“For more than five years, Oregon leaders have heard the devastating effects of the foreclosure crisis through the experiences of their constituents. Homeowners attempting to save their homes are met with lengthy lender delays, and ineffective and unenforceable modification programs.
Oregon leaders mobilized in attempts enact legislation multiple times over the last three years to combat the problem, and succeeded in their efforts in 2012 with the hard-fought win of SB 1552.
SB 1552 is a major victory over bank lobbyists who were determined to block foreclosure reform in Oregon. Despite their best efforts, the voice of the people won out. SB 1552 offers mediation to homeowners in foreclosure or underwater in their mortgages, giving them the opportunity to discuss foreclosure- avoidance measures with their bank and a neutral third party. 21 other
states already use mediation, with well-established programs resulting in foreclosure alternatives more than 50% of the time. This will go a long way toward solving Oregon’s ongoing foreclosure crisis. According to estimates by national experts, more than 10,000 Oregonians each year will be able to avoid foreclosure as a result of SB 1552. Another benefit Oregonians will see as a result of 1552 is the end of the dual track system, in which one arm of a lender actively negotiates a modification with a homeowner while a different arm simultaneously pursues foreclosure.
Oregonian’s can stay apprised of the latest developments on the implementation of SB 1552 by visiting the websites of the Oregon Department of Justice or Economic Fairness Oregon – www.doj.state.or.us, www.economicfairnessoregon.org.
SB 1552 Summary
• Mandatory Meeting with Underwater Homeowners – Requires lenders to meet with homeowners who are underwater in the presence of a third party mediator upon
• Mediation for Homeowners in Default – Prior to starting the foreclosure process, lenders must mediate with homeowners in default to negotiate possible alternatives to foreclosure, unless homeowner chooses to opt-out.
• Housing Counseling – Requires homeowner to visit a housing counselor prior to proceeding with mediation.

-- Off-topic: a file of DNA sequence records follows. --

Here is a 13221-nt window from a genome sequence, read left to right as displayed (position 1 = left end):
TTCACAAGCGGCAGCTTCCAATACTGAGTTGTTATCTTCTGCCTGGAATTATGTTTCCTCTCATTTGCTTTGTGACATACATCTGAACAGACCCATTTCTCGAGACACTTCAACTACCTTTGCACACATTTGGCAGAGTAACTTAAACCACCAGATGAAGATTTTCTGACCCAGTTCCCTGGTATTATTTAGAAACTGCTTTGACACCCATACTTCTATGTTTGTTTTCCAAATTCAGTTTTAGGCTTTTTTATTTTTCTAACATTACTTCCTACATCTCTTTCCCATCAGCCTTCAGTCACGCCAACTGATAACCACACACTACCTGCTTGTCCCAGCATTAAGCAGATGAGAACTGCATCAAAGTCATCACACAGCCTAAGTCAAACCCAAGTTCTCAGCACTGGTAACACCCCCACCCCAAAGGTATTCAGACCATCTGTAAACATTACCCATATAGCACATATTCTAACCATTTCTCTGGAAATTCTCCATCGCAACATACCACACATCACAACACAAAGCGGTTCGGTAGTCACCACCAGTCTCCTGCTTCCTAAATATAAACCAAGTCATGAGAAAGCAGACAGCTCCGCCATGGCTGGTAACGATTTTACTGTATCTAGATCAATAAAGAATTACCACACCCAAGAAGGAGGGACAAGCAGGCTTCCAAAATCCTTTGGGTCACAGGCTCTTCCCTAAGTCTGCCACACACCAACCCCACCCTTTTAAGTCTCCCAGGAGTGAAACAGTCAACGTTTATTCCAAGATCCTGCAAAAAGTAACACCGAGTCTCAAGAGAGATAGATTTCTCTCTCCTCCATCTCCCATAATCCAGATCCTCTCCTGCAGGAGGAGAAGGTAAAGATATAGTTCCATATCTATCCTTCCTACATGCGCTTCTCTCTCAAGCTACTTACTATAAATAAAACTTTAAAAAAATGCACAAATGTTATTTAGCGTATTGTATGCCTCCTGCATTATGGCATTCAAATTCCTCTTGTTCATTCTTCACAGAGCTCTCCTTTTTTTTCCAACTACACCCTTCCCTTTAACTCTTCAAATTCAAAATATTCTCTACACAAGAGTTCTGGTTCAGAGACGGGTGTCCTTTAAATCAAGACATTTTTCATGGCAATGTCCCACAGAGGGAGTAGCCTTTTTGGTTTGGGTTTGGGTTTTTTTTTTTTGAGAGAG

• Fast Track to Mediation – If the homeowner is unable to get an appointment with a housing counselor within 30 days, the housing counselor requirement is waived so the homeowner can proceed directly to mediation.
• Advance Notification – Notice of mediation must be sent 60 days prior to service of the notice of sale. The existing 120 day timeline from notice of sale to foreclosure sale remains.
• Authority to Negotiate – Banks must send someone to mediation with the authority to accept or reject proposals for foreclosure avoidance measures. If good cause is shown, the mediator may allow the lender’s representative to attend the mediation by phone or video. • Attorney General Oversight – Directs the Attorney General to draft rules and oversee the foreclosure mediation program.
• Costs – Lender and homeowner share the cost of mediation. Homeowner may be charged a fee of up to $200. Mediator may waive cost to homeowner.
• Exception for Small Lenders – Lenders doing fewer than 250 foreclosures a year (including those filed by affiliates or agents) are exempt from the mediation requirements.
• End to “Dual Tracking” – Prohibits all lenders from “dual tracking” homeowners (renegotiating loan terms with homeowners while at the same time pursuing foreclosure) by only allowing a lender to foreclose if: a. The borrower has violated a current foreclosure avoidance agreement, or; b. The borrower is not eligible for any foreclosure avoidance measure.
• Proper Notice – Once a lender has determined it can foreclose, it must provide the homeowner with notice 30 days before the foreclosure date is scheduled. A sale date may be postponed once for up to 2 days by announcement at the original sale date, or the lender must provide at least 15 days’ written notice of the new date.
• Enforcement –Prior to sale, the lender must record certification of compliance with mediation and the dual track provisions. Lack of this certification would create a cloud on the home’s title. Sanction for violation of the dual track provision is a $500 fine, actual damages, and reasonable attorney fees to the prevailing plaintiff.
• Effective Date – The bill has an emergency clause and takes effect on the 91st day after it is signed by the Governor.”